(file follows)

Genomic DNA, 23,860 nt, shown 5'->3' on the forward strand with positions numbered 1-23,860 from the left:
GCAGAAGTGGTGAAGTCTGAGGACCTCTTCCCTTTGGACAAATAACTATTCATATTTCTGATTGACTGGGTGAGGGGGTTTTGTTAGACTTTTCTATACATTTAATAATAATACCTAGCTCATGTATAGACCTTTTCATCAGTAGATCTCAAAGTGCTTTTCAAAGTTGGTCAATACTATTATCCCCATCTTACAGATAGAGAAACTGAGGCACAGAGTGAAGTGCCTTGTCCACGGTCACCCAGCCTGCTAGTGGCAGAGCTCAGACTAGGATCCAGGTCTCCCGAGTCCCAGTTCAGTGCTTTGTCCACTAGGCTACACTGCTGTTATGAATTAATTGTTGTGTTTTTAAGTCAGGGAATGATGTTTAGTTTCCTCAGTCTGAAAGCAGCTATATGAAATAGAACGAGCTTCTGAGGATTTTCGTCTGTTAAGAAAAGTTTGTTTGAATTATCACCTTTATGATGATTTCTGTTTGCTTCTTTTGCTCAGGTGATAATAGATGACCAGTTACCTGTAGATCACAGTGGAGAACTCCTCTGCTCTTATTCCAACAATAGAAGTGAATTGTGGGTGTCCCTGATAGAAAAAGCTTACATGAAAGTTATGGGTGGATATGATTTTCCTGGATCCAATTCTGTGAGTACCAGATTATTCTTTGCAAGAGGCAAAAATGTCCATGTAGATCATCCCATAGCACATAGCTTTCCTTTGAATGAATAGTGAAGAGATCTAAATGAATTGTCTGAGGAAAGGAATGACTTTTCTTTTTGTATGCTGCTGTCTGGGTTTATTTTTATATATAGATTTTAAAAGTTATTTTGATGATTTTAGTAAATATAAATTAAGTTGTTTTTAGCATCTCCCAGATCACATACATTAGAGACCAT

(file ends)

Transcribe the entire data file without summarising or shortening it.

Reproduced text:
Genomic DNA, 23,860 nt, shown 5'->3' on the forward strand with positions numbered 1-23,860 from the left:
GCAGAAGTGGTGAAGTCTGAGGACCTCTTCCCTTTGGACAAATAACTATTCATATTTCTGATTGACTGGGTGAGGGGGTTTTGTTAGACTTTTCTATACATTTAATAATAATACCTAGCTCATGTATAGACCTTTTCATCAGTAGATCTCAAAGTGCTTTTCAAAGTTGGTCAATACTATTATCCCCATCTTACAGATAGAGAAACTGAGGCACAGAGTGAAGTGCCTTGTCCACGGTCACCCAGCCTGCTAGTGGCAGAGCTCAGACTAGGATCCAGGTCTCCCGAGTCCCAGTTCAGTGCTTTGTCCACTAGGCTACACTGCTGTTATGAATTAATTGTTGTGTTTTTAAGTCAGGGAATGATGTTTAGTTTCCTCAGTCTGAAAGCAGCTATATGAAATAGAACGAGCTTCTGAGGATTTTCGTCTGTTAAGAAAAGTTTGTTTGAATTATCACCTTTATGATGATTTCTGTTTGCTTCTTTTGCTCAGGTGATAATAGATGACCAGTTACCTGTAGATCACAGTGGAGAACTCCTCTGCTCTTATTCCAACAATAGAAGTGAATTGTGGGTGTCCCTGATAGAAAAAGCTTACATGAAAGTTATGGGTGGATATGATTTTCCTGGATCCAATTCTGTGAGTACCAGATTATTCTTTGCAAGAGGCAAAAATGTCCATGTAGATCATCCCATAGCACATAGCTTTCCTTTGAATGAATAGTGAAGAGATCTAAATGAATTGTCTGAGGAAAGGAATGACTTTTCTTTTTGTATGCTGCTGTCTGGGTTTATTTTTATATATAGATTTTAAAAGTTATTTTGATGATTTTAGTAAATATAAATTAAGTTGTTTTTAGCATCTCCCAGATCACATACATTAGAGACCAT